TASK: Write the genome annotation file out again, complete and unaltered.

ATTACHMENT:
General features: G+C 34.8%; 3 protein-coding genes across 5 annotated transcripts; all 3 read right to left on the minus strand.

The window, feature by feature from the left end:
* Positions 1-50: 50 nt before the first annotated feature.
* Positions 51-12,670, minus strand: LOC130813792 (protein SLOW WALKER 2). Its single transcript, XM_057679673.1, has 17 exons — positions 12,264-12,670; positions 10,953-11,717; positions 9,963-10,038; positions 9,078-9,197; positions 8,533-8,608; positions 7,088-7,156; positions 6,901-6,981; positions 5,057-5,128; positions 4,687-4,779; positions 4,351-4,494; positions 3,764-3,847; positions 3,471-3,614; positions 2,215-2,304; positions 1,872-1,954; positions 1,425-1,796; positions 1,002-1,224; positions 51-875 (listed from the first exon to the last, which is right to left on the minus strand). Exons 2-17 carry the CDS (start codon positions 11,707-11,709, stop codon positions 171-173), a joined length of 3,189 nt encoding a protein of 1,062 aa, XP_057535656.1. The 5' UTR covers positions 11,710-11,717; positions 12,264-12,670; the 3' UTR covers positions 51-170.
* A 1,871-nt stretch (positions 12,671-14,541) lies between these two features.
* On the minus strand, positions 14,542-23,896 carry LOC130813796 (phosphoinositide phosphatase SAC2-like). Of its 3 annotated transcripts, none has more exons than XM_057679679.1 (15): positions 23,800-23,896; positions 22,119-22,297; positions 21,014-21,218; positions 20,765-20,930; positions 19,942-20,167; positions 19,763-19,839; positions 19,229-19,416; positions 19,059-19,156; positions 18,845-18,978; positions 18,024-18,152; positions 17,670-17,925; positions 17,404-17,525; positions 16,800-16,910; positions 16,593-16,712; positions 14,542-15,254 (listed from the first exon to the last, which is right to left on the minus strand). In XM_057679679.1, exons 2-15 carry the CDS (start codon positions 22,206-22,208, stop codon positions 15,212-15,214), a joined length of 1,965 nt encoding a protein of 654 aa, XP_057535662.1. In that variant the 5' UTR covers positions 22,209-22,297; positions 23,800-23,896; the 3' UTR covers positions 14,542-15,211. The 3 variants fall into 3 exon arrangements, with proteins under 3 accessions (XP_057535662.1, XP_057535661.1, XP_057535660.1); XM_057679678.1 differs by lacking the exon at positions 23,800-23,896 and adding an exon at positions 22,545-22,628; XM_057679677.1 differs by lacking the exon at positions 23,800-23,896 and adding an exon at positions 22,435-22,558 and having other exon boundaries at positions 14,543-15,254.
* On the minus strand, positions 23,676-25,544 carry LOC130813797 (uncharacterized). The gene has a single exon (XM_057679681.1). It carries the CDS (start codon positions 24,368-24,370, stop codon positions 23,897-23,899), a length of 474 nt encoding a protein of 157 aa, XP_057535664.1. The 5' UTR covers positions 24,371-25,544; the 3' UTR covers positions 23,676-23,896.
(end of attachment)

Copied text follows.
General features: G+C 34.8%; 3 protein-coding genes across 5 annotated transcripts; all 3 read right to left on the minus strand.

The window, feature by feature from the left end:
* Positions 1-50: 50 nt before the first annotated feature.
* Positions 51-12,670, minus strand: LOC130813792 (protein SLOW WALKER 2). Its single transcript, XM_057679673.1, has 17 exons — positions 12,264-12,670; positions 10,953-11,717; positions 9,963-10,038; positions 9,078-9,197; positions 8,533-8,608; positions 7,088-7,156; positions 6,901-6,981; positions 5,057-5,128; positions 4,687-4,779; positions 4,351-4,494; positions 3,764-3,847; positions 3,471-3,614; positions 2,215-2,304; positions 1,872-1,954; positions 1,425-1,796; positions 1,002-1,224; positions 51-875 (listed from the first exon to the last, which is right to left on the minus strand). Exons 2-17 carry the CDS (start codon positions 11,707-11,709, stop codon positions 171-173), a joined length of 3,189 nt encoding a protein of 1,062 aa, XP_057535656.1. The 5' UTR covers positions 11,710-11,717; positions 12,264-12,670; the 3' UTR covers positions 51-170.
* A 1,871-nt stretch (positions 12,671-14,541) lies between these two features.
* On the minus strand, positions 14,542-23,896 carry LOC130813796 (phosphoinositide phosphatase SAC2-like). Of its 3 annotated transcripts, none has more exons than XM_057679679.1 (15): positions 23,800-23,896; positions 22,119-22,297; positions 21,014-21,218; positions 20,765-20,930; positions 19,942-20,167; positions 19,763-19,839; positions 19,229-19,416; positions 19,059-19,156; positions 18,845-18,978; positions 18,024-18,152; positions 17,670-17,925; positions 17,404-17,525; positions 16,800-16,910; positions 16,593-16,712; positions 14,542-15,254 (listed from the first exon to the last, which is right to left on the minus strand). In XM_057679679.1, exons 2-15 carry the CDS (start codon positions 22,206-22,208, stop codon positions 15,212-15,214), a joined length of 1,965 nt encoding a protein of 654 aa, XP_057535662.1. In that variant the 5' UTR covers positions 22,209-22,297; positions 23,800-23,896; the 3' UTR covers positions 14,542-15,211. The 3 variants fall into 3 exon arrangements, with proteins under 3 accessions (XP_057535662.1, XP_057535661.1, XP_057535660.1); XM_057679678.1 differs by lacking the exon at positions 23,800-23,896 and adding an exon at positions 22,545-22,628; XM_057679677.1 differs by lacking the exon at positions 23,800-23,896 and adding an exon at positions 22,435-22,558 and having other exon boundaries at positions 14,543-15,254.
* On the minus strand, positions 23,676-25,544 carry LOC130813797 (uncharacterized). The gene has a single exon (XM_057679681.1). It carries the CDS (start codon positions 24,368-24,370, stop codon positions 23,897-23,899), a length of 474 nt encoding a protein of 157 aa, XP_057535664.1. The 5' UTR covers positions 24,371-25,544; the 3' UTR covers positions 23,676-23,896.